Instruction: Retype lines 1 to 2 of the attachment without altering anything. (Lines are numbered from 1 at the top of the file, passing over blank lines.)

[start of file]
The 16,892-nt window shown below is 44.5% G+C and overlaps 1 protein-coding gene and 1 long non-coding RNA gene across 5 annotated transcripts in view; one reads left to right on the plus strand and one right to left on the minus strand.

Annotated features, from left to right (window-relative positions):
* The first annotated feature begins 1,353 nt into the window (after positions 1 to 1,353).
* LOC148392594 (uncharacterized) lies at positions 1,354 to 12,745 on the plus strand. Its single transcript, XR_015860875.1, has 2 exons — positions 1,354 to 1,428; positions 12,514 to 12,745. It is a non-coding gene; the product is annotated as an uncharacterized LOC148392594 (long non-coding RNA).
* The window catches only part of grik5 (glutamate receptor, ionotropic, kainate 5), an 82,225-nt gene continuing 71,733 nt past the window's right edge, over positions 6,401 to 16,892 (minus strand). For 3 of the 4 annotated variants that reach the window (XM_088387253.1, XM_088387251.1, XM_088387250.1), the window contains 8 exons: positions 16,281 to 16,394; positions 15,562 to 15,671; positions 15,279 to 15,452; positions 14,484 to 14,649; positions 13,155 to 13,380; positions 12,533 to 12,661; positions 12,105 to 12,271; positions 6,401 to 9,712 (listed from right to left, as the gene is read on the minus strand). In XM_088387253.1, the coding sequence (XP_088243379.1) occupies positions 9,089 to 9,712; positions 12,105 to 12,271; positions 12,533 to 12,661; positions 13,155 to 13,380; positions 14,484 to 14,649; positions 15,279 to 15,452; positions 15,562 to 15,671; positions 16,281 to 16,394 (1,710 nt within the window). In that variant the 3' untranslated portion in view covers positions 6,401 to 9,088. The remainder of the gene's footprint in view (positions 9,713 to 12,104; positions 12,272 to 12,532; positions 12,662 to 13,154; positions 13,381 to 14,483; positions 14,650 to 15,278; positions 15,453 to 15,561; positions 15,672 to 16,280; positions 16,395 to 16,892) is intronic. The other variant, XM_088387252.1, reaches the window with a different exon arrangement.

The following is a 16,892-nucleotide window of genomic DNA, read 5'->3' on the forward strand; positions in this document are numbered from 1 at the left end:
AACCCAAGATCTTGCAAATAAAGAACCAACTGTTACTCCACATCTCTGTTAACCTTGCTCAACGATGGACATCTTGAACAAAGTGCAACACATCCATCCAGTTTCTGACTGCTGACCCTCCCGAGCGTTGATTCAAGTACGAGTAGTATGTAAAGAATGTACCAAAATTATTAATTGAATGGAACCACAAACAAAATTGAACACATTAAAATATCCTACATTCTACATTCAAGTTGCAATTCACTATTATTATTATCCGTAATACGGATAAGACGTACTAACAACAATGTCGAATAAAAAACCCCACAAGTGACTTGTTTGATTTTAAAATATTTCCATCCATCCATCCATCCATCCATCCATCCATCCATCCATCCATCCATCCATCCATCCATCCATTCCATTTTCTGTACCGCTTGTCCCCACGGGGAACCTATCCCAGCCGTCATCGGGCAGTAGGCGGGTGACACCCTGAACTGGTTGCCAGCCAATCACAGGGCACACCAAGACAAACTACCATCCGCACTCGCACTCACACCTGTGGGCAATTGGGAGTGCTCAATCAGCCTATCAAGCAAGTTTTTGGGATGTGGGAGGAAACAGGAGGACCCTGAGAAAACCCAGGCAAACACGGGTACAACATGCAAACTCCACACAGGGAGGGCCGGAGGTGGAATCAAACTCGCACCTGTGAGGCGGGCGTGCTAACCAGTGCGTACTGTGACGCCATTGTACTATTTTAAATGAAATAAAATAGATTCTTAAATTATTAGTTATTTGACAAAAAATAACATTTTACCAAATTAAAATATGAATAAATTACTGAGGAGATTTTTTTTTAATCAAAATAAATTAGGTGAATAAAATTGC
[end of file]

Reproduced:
The 16,892-nt window shown below is 44.5% G+C and overlaps 1 protein-coding gene and 1 long non-coding RNA gene across 5 annotated transcripts in view; one reads left to right on the plus strand and one right to left on the minus strand.

Annotated features, from left to right (window-relative positions):